Meanwhile, the other characters are interesting because while they represent different factions of the civil war in China at the time and different kinds of Buddhists, they’re not stereotypes. Yíng Jié appears to be completely unreasonable, but after we get to know him, his paranoia becomes very understandable. Wàng, the bounty hunter, is moved by Pàng’s compassion, but he also needs to make a living, and Costa does a nice job with his internal battle as he tries to justify keeping Pàng a captive even though the monk has shown him a better way to live. There’s a lot of that in this book (and volume 1), and it makes Pàng’s journey more interesting, even though it’s plenty interesting on its own.
Costa’s art, I think, benefits from him not having to exposit so much in this volume, because he used a lot of panels in volume 1, making his artwork a bit more cramped. Part of that was because the book took place in a small, cramped village, and Costa did a nice job with the claustrophobia of a medieval-type town. In this volume, the action mostly takes place in the wild, and while Costa still packs each page with a lot of panels, but it doesn’t feel as crowded – I didn’t count the panels-per-page, but even using one fewer opens things up a bit more. His art is very cartoony, but fluid and dynamic, which helps the action scenes quite a bit. There aren’t quite as many emotionally charged scenes in this volume as in volume 1, but at the end, Costa is able to wrench quite a bit of emotion out of the scenes, and he does a good job even with the relatively abstract faces he draws. As in volume 1, he draws action very well. He gets in close so the fighting feels more brutal, but he choreographs it very well, so that it’s always clear what’s going on. We feel the characters’ physical pain, as Costa doesn’t skimp on the bloody details, and that means we also see the psychic pain it causes to the characters, especially Pàng. Costa’s coloring is wonderful, too – far better than in volume 1, but that might be just because he’s putting his characters in different colorful places.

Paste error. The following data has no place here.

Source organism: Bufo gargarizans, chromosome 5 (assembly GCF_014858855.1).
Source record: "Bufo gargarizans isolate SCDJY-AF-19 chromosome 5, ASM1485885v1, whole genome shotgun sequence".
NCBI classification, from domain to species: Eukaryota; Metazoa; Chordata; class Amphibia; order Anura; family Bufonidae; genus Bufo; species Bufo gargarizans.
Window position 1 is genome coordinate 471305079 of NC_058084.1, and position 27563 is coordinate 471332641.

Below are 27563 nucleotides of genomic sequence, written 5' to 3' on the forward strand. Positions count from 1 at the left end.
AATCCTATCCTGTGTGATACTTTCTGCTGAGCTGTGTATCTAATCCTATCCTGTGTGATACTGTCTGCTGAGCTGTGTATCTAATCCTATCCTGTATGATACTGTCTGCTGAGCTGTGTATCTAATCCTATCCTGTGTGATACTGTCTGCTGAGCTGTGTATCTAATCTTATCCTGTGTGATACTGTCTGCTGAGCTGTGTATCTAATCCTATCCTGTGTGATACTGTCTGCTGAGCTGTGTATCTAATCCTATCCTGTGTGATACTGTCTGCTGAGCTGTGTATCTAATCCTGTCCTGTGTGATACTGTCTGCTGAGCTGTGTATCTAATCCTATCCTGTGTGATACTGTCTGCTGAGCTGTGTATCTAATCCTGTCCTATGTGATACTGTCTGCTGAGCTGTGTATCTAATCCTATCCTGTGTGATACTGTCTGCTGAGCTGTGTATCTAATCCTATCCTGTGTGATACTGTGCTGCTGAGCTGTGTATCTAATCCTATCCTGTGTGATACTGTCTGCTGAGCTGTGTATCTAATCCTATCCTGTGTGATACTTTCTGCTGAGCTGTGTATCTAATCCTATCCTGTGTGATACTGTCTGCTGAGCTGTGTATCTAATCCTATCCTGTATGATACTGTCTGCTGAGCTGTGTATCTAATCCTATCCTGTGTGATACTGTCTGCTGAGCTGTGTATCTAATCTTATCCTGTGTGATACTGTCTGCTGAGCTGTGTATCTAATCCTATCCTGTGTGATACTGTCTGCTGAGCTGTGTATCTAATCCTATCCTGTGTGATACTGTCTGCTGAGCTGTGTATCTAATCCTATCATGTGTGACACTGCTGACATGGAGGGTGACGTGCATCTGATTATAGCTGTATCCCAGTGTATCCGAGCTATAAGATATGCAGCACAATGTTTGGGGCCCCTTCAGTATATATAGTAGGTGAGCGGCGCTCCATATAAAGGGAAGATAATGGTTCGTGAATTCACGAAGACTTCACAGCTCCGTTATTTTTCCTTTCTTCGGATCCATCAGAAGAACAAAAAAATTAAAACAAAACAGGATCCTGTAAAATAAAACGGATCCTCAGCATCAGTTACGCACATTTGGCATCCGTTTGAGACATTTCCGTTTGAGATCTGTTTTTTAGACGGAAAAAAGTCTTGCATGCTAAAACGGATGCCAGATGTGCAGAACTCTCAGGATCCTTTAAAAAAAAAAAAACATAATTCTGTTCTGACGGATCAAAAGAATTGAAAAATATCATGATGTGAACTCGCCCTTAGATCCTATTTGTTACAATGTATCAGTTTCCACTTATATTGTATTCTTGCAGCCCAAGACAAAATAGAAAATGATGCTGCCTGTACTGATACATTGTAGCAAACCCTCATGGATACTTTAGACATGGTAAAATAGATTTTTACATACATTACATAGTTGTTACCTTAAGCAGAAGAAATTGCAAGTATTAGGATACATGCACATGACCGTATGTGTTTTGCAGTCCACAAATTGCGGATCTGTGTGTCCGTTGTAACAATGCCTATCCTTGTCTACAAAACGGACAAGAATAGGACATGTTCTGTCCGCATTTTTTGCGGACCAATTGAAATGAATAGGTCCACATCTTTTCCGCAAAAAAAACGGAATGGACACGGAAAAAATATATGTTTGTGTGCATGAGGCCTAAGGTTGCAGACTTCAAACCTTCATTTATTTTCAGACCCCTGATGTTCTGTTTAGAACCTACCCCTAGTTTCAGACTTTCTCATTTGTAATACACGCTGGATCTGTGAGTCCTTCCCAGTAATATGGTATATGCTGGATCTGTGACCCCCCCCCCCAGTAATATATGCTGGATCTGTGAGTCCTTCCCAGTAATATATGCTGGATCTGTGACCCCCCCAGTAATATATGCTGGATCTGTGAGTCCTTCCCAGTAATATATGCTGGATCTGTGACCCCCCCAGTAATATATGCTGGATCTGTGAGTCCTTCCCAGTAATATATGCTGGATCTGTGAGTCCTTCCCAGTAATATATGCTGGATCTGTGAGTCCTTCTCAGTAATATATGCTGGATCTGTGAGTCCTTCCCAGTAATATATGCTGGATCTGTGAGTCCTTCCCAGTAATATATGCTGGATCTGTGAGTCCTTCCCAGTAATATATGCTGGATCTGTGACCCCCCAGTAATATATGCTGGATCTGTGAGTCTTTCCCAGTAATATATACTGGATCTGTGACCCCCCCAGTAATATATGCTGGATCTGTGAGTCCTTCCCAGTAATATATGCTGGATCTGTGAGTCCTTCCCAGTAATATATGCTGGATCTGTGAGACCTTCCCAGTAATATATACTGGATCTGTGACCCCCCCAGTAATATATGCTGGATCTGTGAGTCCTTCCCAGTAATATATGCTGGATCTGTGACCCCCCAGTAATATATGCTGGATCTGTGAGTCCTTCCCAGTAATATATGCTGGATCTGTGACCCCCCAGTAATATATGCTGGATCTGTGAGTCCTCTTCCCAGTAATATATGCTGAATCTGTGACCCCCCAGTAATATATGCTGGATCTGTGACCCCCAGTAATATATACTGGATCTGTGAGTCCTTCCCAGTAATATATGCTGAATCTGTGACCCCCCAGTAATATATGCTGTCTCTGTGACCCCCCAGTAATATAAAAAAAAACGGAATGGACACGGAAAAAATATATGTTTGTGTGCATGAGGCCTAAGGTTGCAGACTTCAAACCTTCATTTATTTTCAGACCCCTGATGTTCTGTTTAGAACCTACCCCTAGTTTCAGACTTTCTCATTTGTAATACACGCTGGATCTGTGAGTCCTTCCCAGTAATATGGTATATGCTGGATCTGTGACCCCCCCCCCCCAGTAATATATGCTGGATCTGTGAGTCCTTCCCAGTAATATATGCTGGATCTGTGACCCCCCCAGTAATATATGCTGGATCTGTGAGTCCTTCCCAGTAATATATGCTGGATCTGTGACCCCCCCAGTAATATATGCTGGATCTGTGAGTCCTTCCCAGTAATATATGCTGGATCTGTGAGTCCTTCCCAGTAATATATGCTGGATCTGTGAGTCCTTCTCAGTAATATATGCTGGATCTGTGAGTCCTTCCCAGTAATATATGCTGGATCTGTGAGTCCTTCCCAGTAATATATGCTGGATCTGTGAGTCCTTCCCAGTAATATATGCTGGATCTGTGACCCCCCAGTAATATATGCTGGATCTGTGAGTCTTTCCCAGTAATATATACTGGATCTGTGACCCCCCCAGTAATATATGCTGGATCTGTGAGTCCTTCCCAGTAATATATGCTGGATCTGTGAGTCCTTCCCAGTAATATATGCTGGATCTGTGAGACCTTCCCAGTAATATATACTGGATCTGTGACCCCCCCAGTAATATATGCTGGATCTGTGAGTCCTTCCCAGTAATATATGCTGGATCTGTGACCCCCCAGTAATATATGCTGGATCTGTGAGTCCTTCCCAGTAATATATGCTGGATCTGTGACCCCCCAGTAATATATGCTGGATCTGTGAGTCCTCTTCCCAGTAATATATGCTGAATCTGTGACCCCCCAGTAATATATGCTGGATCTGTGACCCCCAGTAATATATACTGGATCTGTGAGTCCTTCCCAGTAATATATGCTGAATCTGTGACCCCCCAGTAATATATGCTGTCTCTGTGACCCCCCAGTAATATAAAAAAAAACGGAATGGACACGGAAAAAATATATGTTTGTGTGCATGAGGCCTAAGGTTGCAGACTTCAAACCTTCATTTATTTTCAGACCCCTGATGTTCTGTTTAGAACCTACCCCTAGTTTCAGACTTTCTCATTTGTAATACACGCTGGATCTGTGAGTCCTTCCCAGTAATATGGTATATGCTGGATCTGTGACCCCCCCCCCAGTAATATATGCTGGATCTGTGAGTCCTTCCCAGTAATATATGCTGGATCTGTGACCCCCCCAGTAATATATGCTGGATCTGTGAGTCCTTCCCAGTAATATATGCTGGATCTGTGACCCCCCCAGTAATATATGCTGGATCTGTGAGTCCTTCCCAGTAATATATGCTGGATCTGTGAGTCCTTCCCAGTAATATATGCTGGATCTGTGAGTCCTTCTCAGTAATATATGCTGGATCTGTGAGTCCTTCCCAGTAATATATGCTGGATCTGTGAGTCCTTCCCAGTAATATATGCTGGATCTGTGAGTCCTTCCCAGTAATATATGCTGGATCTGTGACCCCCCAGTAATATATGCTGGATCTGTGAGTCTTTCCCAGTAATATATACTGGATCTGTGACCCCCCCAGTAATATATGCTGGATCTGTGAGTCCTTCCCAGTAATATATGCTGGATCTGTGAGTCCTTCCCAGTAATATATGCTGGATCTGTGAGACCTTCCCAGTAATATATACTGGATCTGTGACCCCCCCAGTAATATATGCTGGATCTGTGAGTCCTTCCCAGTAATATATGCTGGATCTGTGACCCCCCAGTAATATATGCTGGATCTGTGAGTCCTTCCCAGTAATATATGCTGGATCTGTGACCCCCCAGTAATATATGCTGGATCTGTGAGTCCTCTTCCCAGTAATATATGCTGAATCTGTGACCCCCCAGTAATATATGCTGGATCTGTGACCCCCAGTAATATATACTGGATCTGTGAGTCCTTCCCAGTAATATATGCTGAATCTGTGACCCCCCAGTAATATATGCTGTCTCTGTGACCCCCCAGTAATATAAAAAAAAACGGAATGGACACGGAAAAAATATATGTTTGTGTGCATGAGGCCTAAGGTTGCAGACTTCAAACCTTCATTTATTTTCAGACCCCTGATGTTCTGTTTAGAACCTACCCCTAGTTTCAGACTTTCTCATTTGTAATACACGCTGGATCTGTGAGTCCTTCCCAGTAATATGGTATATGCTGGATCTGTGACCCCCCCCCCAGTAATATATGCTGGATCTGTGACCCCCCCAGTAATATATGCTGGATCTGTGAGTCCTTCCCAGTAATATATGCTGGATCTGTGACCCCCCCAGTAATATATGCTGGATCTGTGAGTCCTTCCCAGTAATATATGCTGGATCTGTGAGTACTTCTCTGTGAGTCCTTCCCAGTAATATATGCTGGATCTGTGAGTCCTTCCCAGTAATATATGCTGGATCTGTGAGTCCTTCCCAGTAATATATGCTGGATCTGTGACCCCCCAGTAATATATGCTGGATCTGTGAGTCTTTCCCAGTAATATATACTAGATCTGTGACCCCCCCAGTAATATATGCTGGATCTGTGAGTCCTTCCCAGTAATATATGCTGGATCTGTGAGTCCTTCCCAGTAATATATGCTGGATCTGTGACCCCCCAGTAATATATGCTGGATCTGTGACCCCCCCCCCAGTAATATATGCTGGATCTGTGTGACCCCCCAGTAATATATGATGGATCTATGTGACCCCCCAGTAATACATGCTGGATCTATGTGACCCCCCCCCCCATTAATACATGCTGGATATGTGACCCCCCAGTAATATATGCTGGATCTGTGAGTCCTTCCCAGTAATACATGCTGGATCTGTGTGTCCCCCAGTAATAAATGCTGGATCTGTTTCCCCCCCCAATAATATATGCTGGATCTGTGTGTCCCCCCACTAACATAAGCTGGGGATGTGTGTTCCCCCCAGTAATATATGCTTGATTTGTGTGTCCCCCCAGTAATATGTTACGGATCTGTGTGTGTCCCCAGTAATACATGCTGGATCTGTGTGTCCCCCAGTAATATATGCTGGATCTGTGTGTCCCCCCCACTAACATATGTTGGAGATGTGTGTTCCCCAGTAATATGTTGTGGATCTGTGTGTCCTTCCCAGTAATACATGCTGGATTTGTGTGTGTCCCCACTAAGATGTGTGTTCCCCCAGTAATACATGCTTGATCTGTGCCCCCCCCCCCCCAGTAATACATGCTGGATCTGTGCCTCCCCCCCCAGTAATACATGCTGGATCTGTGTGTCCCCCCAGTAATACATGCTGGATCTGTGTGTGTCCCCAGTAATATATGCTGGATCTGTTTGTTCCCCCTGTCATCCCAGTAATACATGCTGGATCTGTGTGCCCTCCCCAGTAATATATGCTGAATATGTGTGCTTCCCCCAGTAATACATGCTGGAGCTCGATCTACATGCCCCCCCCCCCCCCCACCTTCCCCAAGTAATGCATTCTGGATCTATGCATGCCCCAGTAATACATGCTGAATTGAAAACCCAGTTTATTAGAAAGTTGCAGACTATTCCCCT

The early scenes, in which Pàng wanders in a bamboo forest and encounters the tiger, are amazing – the lush green contrasts wonderfully with his drab clothes, and the dull orange-yellow tiger leaping out of the ocean of green is a marvelous image. He uses blues and pinks later in the story really well to indicate time of day, and at the end of the book, he makes the sky gray to indicate the storm gathering for Pàng and his companions. As we saw with the first volume, he does a good job with flames, too, as he uses smudgy paint to make the fire look less solid. It’s a smart choice.
Costa is taking a break from Pàng for a while, as he’s working on something else and he wants to finish writing the final volume before he starts drawing it, so it might be a while before it’s finished. Despite it being the middle chapter of a three-volume set, Costa manages to get a pretty good plot into it – if you haven’t read volume 1, he catches us up on Yang Yang (briefly) and gives us a bit of information about the mysterious person following Pàng. The problem with second volumes of a three-volume set is that we don’t get the beginning of the story and we don’t get the end, so it might feel like too much of a bridge. That’s a bit of an issue here, but Costa gives us enough of a plot that it’s interesting on its own. I would still recommend getting volume 1 and volume 2, though – they’re both pretty cool comics.
Rating: ★ ★ ★ ★ ★ ★ ★ ½ ☆ ☆